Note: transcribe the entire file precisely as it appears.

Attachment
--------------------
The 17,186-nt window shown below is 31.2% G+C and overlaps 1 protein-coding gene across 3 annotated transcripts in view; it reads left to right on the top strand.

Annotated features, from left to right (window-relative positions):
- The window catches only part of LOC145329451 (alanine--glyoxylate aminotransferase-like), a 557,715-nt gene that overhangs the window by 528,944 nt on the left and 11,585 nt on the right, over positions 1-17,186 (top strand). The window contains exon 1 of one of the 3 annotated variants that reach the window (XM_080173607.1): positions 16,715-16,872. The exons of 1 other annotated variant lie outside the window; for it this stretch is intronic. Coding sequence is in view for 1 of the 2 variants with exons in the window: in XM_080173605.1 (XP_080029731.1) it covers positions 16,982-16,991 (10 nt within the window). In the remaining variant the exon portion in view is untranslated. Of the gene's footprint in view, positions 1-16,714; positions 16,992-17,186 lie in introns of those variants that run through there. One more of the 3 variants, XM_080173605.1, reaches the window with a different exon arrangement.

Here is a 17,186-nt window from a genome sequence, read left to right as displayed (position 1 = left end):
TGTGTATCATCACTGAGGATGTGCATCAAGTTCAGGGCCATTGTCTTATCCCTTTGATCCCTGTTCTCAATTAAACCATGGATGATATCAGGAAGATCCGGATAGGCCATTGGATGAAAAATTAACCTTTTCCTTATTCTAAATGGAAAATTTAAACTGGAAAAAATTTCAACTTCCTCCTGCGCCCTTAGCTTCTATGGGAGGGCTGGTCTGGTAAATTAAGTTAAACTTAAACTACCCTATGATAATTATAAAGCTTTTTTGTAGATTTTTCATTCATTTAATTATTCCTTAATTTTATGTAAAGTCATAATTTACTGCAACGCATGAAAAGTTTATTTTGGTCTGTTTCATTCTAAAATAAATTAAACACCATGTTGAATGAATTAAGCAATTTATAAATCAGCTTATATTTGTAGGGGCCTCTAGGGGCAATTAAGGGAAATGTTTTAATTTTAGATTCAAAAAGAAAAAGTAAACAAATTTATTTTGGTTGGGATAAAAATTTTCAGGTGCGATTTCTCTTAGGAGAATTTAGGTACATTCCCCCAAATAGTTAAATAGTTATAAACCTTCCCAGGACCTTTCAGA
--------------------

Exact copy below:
The 17,186-nt window shown below is 31.2% G+C and overlaps 1 protein-coding gene across 3 annotated transcripts in view; it reads left to right on the top strand.

Annotated features, from left to right (window-relative positions):
- The window catches only part of LOC145329451 (alanine--glyoxylate aminotransferase-like), a 557,715-nt gene that overhangs the window by 528,944 nt on the left and 11,585 nt on the right, over positions 1-17,186 (top strand). The window contains exon 1 of one of the 3 annotated variants that reach the window (XM_080173607.1): positions 16,715-16,872. The exons of 1 other annotated variant lie outside the window; for it this stretch is intronic. Coding sequence is in view for 1 of the 2 variants with exons in the window: in XM_080173605.1 (XP_080029731.1) it covers positions 16,982-16,991 (10 nt within the window). In the remaining variant the exon portion in view is untranslated. Of the gene's footprint in view, positions 1-16,714; positions 16,992-17,186 lie in introns of those variants that run through there. One more of the 3 variants, XM_080173605.1, reaches the window with a different exon arrangement.

Here is a 17,186-nt window from a genome sequence, read left to right as displayed (position 1 = left end):
TGTGTATCATCACTGAGGATGTGCATCAAGTTCAGGGCCATTGTCTTATCCCTTTGATCCCTGTTCTCAATTAAACCATGGATGATATCAGGAAGATCCGGATAGGCCATTGGATGAAAAATTAACCTTTTCCTTATTCTAAATGGAAAATTTAAACTGGAAAAAATTTCAACTTCCTCCTGCGCCCTTAGCTTCTATGGGAGGGCTGGTCTGGTAAATTAAGTTAAACTTAAACTACCCTATGATAATTATAAAGCTTTTTTGTAGATTTTTCATTCATTTAATTATTCCTTAATTTTATGTAAAGTCATAATTTACTGCAACGCATGAAAAGTTTATTTTGGTCTGTTTCATTCTAAAATAAATTAAACACCATGTTGAATGAATTAAGCAATTTATAAATCAGCTTATATTTGTAGGGGCCTCTAGGGGCAATTAAGGGAAATGTTTTAATTTTAGATTCAAAAAGAAAAAGTAAACAAATTTATTTTGGTTGGGATAAAAATTTTCAGGTGCGATTTCTCTTAGGAGAATTTAGGTACATTCCCCCAAATAGTTAAATAGTTATAAACCTTCCCAGGACCTTTCAGA